Terao, Y., and Ugawa, Y. (2002). Basic mechanisms of TMS. J. Clin. Neurophysiol. Off. Pub. Am. Electroencephalogr. Soc. 19, 322–343. doi: 10.1097/00004691-200208000-00006

PubMed Abstract | CrossRef Full Text | Google Scholar

Yousry, T. A., Schmid, U. D., Alkadhi, H., Schmidt, D., Peraud, A., Buettner, A., et al. (1997). Localization of the motor hand area to a knob on the precentral gyrus. A new landmark. Brain J. Neurol. 120(Pt 1), 141–157. doi: 10.1093/brain/120.1.141

PubMed Abstract | CrossRef Full Text | Google Scholar

Ziemann, U. (2011). Transcranial magnetic stimulation at the interface with other techniques: a powerful tool for studying the human cortex. Neuroscientist 17, 368–381. doi: 10.1177/1073858410390225

PubMed Abstract | CrossRef Full Text | Google Scholar

Keywords: perception threshold, pain threshold, dosimetry, nerve model, TMS, standardization, side-effects

Citation: Gomez-Tames J, Tani K, Hayashi K, Tanaka S, Ueno S and Hirata A (2021) Dosimetry Analysis in Non-brain Tissues During TMS Exposure of Broca’s and M1 Areas. Front. Neurosci. 15:644951. doi: 10.3389/fnins.2021.644951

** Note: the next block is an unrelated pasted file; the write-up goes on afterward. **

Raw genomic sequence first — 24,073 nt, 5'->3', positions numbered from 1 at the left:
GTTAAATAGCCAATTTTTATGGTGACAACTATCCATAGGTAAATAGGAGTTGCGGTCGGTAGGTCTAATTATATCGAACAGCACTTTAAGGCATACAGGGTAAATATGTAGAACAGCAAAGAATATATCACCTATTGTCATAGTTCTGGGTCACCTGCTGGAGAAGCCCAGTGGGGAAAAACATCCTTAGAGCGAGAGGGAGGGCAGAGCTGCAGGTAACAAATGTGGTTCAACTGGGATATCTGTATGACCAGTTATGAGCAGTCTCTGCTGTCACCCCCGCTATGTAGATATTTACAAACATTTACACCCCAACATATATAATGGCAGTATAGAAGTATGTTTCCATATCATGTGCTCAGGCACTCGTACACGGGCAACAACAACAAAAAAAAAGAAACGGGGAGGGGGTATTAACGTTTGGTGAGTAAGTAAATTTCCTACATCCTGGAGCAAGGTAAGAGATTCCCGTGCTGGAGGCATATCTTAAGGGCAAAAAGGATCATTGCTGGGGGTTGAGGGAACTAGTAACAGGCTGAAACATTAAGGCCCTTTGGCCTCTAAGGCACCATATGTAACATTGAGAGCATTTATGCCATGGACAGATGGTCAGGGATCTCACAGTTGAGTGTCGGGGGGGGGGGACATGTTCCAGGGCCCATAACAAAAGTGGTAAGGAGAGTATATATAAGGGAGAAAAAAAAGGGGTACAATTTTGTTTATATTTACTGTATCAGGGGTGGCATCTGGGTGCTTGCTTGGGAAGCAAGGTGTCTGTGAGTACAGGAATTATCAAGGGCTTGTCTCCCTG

Received: 22 December 2020; Accepted: 02 February 2021;
Published: 19 February 2021.

Edited by:

Ravi L. Hadimani, Virginia Commonwealth University, United States

Reviewed by:

Shalini Narayana, University of Tennessee Health Science Center (UTHSC), United States
Janakinadh Yanamadala, MathWorks (United States), United States

Copyright © 2021 Gomez-Tames, Tani, Hayashi, Tanaka, Ueno and Hirata. This is an open-access article distributed under the terms of the Creative Commons Attribution License (CC BY). The use, distribution or reproduction in other forums is permitted, provided the original author(s) and the copyright owner(s) are credited and that the original publication in this journal is cited, in accordance with accepted academic practice. No use, distribution or reproduction is permitted which does not comply with these terms.

*Correspondence: Jose Gomez-Tames,

Disclaimer: All claims expressed in this article are solely those of the authors and do not necessarily represent those of their affiliated organizations, or those of the publisher, the editors and the reviewers. Any product that may be evaluated in this article or claim that may be made by its manufacturer is not guaranteed or endorsed by the publisher.